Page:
Jean-Marie Guénois, Le Figaro

Good day, Holy Father. You said that true peace can exist be a “disarmed” peace. But what about legitimate defence, when one country is attacked by another? In that case, does the possibility of a “just war” still exist? A small question… there was talk about an encyclical on non-violence. Do you still plan such an encyclical on non-violence? Two questions… Thank you, Holy Father.

"Yes, the plan exists, but the next Pope will do it… There are other projects on the back burner. One of them is on peace. It's maturing. I feel I will do it when the time comes. For example, the problem of bullying is a problem of violence. I specifically spoke about it to the Japanese young people. It is a problem we are trying to solve with many educational programs. It is a problem of violence. I don’t feel ready yet to write an encyclical on non-violence, I have to pray a lot and find the way.

There's that Roman saying, “Si vis pacem para bellum” (“If you want peace prepare for war”). We have not made progress there: international organizations don’t succeed, the United Nations don’t succeed. They mediate often and well: countries like Norway are always willing to mediate. I like that, but it's insufficient, we need to do even more. Take the UN Security Council: if there is a problem with armaments and everyone agrees to solve the problem to avoid a conflict, everyone votes “yes”. One country with the right of veto votes “no”, and everything stops. I can’t judge whether it’s a good idea or not, but I have heard it said that perhaps the United Nations should take a step forward and remove certain nations’ right of veto in the Security Council. I heard this was a possibility. There are issues regarding the international equilibrium that I cannot judge right now. But everything that can be done to stop arms production, to stop wars, to encourage negotiation, with the help of mediators, must always be done, and it produces results. For example, the case of Ukraine and Russia wasn’t about weapons, but about negotiating a prisoner exchange, and this was positive. In Donbass, they are thinking about planning a different governmental regime. Discussions are underway. This is a positive step.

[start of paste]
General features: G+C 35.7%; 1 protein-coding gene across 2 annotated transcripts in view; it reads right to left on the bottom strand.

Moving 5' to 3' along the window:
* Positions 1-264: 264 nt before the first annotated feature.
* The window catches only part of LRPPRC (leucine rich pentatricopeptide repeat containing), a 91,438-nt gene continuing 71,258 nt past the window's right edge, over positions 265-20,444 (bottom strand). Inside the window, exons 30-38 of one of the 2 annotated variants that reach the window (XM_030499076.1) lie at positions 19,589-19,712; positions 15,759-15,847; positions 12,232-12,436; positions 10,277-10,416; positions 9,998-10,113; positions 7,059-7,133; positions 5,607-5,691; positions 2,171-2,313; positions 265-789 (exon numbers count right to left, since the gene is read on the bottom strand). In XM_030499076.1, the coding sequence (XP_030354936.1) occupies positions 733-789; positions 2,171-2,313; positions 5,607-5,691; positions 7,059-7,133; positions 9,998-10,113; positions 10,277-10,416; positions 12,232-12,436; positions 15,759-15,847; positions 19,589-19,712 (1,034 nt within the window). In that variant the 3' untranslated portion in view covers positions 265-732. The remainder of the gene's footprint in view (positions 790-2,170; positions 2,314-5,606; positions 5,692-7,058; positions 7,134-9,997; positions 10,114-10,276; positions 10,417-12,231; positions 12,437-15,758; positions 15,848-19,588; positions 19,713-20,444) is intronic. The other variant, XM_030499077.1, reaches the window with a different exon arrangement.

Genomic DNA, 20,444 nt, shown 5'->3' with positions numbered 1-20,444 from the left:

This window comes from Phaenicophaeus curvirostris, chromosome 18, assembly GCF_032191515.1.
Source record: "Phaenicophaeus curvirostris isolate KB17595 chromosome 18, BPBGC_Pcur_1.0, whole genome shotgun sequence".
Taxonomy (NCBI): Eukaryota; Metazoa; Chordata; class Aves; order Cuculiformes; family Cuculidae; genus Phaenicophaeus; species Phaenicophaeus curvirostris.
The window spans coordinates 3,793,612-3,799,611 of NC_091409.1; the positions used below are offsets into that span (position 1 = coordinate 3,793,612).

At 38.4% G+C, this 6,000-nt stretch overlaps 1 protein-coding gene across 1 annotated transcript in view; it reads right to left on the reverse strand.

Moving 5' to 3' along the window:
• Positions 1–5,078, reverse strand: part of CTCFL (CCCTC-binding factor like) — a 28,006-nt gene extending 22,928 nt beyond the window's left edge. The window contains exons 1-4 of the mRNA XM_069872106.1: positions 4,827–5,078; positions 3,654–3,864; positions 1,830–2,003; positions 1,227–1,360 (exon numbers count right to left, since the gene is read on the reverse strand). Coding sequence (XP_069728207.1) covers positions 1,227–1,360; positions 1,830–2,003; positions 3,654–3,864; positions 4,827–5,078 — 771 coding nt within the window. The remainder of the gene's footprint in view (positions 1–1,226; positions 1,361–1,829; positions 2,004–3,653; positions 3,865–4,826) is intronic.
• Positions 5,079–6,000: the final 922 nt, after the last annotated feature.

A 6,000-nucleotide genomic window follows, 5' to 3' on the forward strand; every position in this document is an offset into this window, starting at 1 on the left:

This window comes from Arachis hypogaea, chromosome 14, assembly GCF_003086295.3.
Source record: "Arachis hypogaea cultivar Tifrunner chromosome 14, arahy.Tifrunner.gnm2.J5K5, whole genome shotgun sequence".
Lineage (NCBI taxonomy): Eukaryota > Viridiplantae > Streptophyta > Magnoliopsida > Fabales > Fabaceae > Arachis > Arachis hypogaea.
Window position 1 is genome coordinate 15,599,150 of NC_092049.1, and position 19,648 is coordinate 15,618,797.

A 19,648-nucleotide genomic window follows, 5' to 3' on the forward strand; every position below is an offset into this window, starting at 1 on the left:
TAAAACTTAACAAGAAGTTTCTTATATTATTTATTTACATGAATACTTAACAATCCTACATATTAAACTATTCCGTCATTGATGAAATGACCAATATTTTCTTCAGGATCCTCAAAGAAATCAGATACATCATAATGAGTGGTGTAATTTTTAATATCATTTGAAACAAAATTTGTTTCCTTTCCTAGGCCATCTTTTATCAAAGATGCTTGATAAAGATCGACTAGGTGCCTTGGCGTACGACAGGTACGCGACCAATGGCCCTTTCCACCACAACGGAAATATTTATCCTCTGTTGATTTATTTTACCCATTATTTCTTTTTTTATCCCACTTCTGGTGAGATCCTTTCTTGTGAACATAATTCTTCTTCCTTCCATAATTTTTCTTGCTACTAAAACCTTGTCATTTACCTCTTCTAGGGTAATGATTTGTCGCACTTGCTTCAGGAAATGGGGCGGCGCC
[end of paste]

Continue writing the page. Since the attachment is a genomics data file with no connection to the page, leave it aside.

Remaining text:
“The ugly hypocrisy of the ‘arms trade’. Christian countries, European countries that talk about peace and live off weapons. This is hypocrisy, a word from the Gospels: Jesus said it in Matthew, Chapter 23. We have to stop this hypocrisy. It takes courage to say: "I can't talk about peace, because my economy earns so much through arms sales’”. These are all things we need to say, without insulting and vilifying any country, but speaking as brothers and sisters, for the sake of human fraternity: we must stop because this is a terrible thing. A ship arrived in port from a country, that was supposed to hand over weapons to another ship that was going to Yemen, and the port workers said "no". They did a good thing and the ship returned home. That’s one case, but it shows us in which direction we need to go. Today, peace is very weak but we must not be discouraged. The idea of legitimate defense is always valid; even moral theology allows for it, but as a last resort. The use of arms is a last resort. Legitimate defence must go through diplomacy, mediation. Legitimate defence with weapons is a last resort. I insist: a last resort! We are making ethical progress of which I approve, putting all these things into question. What is  beautiful about this is that it confirms humanity moves towards good, not only toward evil.”



Cristiana Caricato, TV2000

People are reading in the newspapers that the Holy See has purchased properties for hundreds of millions of euro in the centre of London. People are a bit disconcerted by this use of Vatican finances, particularly when Peter’s Pence is involved. Were you aware of these financial operations, and, above all, in your opinion, is the use made of Peter’s Pence correct? You have often said that money should not be made with money, you have denounced the unscrupulous use of finances, but then we see that the Holy See is involved in these operations, and we are shocked. How do you view the whole affair?